At the cost of great exertion and mental prowess, I have collected just for you an astounding assortment of useful commands and tools for performing amazing feats like network host discovery and mapping your network, mapping IP addresses to their physical locations, spying on everyone who is logged into a computer and even better, faster, securer remote file access.

Software installation on Linux: Tomorrow, it won’t (part 2)

Filed under
Linux

Many third parties have built their businesses around proprietary software, and we can’t just ignore them. And “ecosystem” implies decentralized, which I argued in part 1 was a key tenet of open source development anyway, i.e., this should be playing to one of our core strengths. So, if your “solution” is to tell ISVs (independent software vendors) to give us their source code so the distributions can include it because that’s just how we do things, you can safely skip the rest of the post.

Installing openSUSE 10.2 on a Compaq laptop (Part 1)

Filed under
Reviews

My favorite distro faces an uncertain future, so I decided to install openSUSE 10.2 over it on my Compac Presario V2000. Also because... OK, I'll come clean: the real reason was for the eye candy. I wanted Beryl, with the cube, the wobbly windows, the "magic lantern" window minimizing effects, rain, snow -- you know, Eye Candy.

Ubuntu Edgy - 45 days later

Filed under
Ubuntu

There are few Linux users or potential users that haven't heard of UBUNTU. When it first released in September 2004, it promised an every six month release and was touted as “always free.” With two full production cycles annually, the latest in software is always at hand and to date, only once has the cycle not been met. That was due to the release of a product that would feature long term support.

'Twas the night before Christmas

Filed under
Humor

Twas the night before Christmas, when all through the house not a creature was stirring, just my USB mouse;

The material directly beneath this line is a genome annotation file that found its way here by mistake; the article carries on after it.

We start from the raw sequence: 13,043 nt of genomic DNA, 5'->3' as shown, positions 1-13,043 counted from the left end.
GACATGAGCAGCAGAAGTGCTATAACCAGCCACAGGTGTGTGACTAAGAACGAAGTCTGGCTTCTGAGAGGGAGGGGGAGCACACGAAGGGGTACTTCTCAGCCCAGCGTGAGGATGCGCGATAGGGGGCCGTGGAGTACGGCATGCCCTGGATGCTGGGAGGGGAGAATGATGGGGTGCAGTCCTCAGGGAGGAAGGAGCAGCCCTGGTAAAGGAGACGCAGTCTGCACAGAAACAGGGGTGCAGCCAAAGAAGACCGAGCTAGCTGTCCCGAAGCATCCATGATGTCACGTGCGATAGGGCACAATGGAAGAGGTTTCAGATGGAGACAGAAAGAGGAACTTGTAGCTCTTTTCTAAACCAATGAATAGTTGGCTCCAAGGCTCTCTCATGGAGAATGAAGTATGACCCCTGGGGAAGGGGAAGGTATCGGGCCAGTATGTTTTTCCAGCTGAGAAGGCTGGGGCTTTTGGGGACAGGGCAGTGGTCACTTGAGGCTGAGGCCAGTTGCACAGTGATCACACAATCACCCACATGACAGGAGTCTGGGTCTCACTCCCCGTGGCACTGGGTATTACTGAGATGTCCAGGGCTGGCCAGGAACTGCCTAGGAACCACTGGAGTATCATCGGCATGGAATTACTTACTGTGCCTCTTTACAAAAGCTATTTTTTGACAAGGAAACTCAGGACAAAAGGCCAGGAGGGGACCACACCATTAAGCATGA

The wife and the children are all settled in bed, As I sit at my desk scratching my head.

What does 2007 hold for open source?

Filed under
OSS

I couldn't have an easier time playing fortune-teller this year. While some segments of the IT market might see the future as a wide-open plain, for the open source community, 2007 is shaping up to be a year for settling unfinished business.

Open Source Software is getting good - Are you falling behind?

Filed under
OSS

Open source software has historically been affiliated with minor or 'un-supported' software. Companies (in particular IT departments) have often turned down free, Open Source software alternatives in exchange for more costly, closed source applications because any number of the following commonly held beliefs.

SUSE co-founder returns to Novell

Filed under
SUSE

SUSE co-founder Hubert Mantel is back in the saddle at Novell. Back in November of 2005 when the well-respected chief maintainer of the SUSE Linux kernel left Novell, he said in an email announcing his resignation that "This is no longer the company I founded 13 years ago."

5 Advantages of using Linux over Windows

Filed under
Linux

So, your a new, or fairly moderate Linux user, who wants to know what the true advantages of using Linux over Windows are? There are several advantages, and of course, some disadvantages to using the Linux operating system. This article covers 5 advantages of using Linux over Windows, and lists a few disadvantages as well.

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More in Tux Machines

GNOME News

  • The Begining
    The friendship/relationship with the awesome community of GNOME begins. What followed after 2 commits into the main branch, one application submission, and the result was the start of the most amazing few months. These months have been a humbling experience, the biggest learning experience, and the most productive time.
  • GTK+ Tester Window?
    For an internal application, I’ve created a Gtk.Window derived tester class, added some widgets to show current test, status, number of fails and a Gtk.Grid to attach custom widgets. This class expose some API to set a widget to test, autoclose and some signals you can use to run some tests.
  • GUADEC 2016
    A lot of great things happened – as always GUADEC with it’s perfect size got me to speak to a hell lot of new and interesting people. Thank you all for being there – it was a pleasure.

Leftovers: OSS and Sharing

  • #MyOpenHA Part 1 -Philosophy
    Home Automation. The holy hipster and geek grail. I have played with it. I have tried. I have failed. But today I am proud to have a solution I can truly endorse. So join me on this journey. This series will explain my solution, in excruciating detail. In the hope that I can learn from you while I am explaining. This series will be filled over time with more and more articles. But now, let’s talk about philosophy. The Why. Soon you will see the What and How. One promise, or the TL;DR: It is all 100% Open Source. Well, almost. I have integrated some quite non-open things but always in an Open Source Way.